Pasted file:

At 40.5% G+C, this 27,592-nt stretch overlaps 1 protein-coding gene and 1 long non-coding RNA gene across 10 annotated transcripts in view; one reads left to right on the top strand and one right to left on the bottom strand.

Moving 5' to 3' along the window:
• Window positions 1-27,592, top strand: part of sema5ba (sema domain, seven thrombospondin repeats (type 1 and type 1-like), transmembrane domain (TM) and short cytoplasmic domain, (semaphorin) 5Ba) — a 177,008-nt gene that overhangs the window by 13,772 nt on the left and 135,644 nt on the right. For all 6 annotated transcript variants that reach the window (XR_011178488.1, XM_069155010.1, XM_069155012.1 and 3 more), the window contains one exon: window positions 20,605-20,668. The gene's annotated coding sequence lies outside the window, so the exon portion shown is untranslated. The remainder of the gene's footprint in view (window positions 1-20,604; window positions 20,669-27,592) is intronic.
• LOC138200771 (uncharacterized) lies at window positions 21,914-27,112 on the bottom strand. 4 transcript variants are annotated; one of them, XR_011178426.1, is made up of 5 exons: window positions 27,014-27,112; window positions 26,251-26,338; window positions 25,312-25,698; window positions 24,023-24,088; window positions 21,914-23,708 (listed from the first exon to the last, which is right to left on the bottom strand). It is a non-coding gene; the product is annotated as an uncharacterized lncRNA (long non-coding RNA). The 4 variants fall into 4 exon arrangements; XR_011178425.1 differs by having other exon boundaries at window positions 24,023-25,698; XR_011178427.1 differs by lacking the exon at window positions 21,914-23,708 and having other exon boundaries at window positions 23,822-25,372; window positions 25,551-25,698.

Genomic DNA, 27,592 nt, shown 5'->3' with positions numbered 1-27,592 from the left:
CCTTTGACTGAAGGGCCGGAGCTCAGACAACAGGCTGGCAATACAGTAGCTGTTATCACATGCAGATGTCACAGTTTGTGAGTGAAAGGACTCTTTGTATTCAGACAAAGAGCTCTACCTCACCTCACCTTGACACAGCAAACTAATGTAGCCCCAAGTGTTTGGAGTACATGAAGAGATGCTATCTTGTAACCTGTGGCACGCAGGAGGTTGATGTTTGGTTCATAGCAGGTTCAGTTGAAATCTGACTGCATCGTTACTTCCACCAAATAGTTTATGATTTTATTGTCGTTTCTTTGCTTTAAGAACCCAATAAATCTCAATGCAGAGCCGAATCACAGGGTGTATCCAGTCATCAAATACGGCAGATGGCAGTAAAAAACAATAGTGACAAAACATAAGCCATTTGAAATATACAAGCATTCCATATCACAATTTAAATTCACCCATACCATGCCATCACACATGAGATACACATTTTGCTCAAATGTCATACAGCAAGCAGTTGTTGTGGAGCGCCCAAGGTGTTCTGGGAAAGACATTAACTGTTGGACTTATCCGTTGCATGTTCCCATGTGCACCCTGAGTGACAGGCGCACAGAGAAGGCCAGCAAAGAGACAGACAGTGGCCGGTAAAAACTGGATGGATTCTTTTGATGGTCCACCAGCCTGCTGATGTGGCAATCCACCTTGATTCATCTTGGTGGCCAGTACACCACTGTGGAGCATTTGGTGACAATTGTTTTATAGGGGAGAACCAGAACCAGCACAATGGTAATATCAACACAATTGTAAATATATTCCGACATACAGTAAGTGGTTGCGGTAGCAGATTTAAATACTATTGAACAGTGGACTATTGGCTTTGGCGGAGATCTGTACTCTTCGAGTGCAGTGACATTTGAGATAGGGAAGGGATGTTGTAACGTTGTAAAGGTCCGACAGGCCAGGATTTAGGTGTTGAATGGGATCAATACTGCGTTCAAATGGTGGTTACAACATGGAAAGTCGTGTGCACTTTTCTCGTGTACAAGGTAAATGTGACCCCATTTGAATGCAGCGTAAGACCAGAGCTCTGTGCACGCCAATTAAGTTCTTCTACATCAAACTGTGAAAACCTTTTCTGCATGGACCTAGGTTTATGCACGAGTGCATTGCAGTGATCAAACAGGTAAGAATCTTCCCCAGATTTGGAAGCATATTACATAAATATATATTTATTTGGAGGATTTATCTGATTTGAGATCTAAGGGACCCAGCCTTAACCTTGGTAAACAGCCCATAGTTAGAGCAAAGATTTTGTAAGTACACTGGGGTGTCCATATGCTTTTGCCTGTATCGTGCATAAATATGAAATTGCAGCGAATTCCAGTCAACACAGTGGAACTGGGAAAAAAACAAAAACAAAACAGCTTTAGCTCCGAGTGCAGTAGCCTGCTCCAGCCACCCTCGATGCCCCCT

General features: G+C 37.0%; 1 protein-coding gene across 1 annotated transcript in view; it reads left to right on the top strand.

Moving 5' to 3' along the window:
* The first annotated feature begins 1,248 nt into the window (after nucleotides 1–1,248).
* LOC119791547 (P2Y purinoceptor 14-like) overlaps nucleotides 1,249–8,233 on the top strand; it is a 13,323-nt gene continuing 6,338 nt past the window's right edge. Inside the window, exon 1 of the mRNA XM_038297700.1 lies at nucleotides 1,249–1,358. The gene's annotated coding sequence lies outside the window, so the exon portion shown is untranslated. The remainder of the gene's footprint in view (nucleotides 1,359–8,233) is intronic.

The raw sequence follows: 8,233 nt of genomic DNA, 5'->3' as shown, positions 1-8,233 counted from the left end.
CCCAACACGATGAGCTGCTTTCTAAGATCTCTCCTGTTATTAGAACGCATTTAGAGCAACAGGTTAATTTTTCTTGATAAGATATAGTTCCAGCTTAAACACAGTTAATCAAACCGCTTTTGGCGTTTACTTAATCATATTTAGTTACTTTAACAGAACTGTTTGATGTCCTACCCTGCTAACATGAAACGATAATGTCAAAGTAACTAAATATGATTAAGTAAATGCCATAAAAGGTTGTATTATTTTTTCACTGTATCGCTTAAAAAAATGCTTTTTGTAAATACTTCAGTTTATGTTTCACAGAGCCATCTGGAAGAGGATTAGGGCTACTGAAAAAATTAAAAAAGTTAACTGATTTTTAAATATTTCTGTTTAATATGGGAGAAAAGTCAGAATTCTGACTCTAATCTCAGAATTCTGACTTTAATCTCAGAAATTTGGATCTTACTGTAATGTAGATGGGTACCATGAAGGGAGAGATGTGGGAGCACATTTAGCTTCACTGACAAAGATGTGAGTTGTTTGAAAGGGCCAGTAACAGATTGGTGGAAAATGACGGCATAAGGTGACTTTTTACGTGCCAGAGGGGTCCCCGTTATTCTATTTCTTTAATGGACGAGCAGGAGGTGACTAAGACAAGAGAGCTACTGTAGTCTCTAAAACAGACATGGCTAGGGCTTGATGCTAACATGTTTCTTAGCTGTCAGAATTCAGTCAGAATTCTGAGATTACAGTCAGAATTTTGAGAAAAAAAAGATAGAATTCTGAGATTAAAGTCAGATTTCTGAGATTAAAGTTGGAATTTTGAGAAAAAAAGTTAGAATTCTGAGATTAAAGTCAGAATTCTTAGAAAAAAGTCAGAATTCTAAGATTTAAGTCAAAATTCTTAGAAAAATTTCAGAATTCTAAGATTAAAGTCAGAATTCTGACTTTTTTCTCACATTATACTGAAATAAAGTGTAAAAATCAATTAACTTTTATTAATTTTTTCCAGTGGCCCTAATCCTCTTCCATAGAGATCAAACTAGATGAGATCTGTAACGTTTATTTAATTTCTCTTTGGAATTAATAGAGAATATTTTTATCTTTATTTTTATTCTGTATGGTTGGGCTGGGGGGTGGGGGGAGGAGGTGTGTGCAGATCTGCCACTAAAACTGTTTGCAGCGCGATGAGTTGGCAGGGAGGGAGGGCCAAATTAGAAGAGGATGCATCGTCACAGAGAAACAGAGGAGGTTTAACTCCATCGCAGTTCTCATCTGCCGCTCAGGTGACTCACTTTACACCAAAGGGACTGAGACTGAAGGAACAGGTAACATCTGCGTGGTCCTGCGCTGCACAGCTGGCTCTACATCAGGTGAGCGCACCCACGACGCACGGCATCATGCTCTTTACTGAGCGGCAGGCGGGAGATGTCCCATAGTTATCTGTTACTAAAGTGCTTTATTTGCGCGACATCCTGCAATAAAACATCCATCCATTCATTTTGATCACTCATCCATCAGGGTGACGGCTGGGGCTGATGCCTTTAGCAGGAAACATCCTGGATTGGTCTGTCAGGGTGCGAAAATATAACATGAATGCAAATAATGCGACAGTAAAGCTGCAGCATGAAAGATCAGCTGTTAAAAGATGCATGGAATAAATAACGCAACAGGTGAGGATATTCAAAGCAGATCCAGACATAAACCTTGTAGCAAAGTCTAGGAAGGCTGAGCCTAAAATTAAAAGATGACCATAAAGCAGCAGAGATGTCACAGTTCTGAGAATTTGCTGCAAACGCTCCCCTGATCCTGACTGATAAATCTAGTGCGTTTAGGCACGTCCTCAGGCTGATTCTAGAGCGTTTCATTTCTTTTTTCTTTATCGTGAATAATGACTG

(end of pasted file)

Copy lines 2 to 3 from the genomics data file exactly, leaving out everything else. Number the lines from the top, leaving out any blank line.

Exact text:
Moving 5' to 3' along the window:
• Window positions 1-27,592, top strand: part of sema5ba (sema domain, seven thrombospondin repeats (type 1 and type 1-like), transmembrane domain (TM) and short cytoplasmic domain, (semaphorin) 5Ba) — a 177,008-nt gene that overhangs the window by 13,772 nt on the left and 135,644 nt on the right. For all 6 annotated transcript variants that reach the window (XR_011178488.1, XM_069155010.1, XM_069155012.1 and 3 more), the window contains one exon: window positions 20,605-20,668. The gene's annotated coding sequence lies outside the window, so the exon portion shown is untranslated. The remainder of the gene's footprint in view (window positions 1-20,604; window positions 20,669-27,592) is intronic.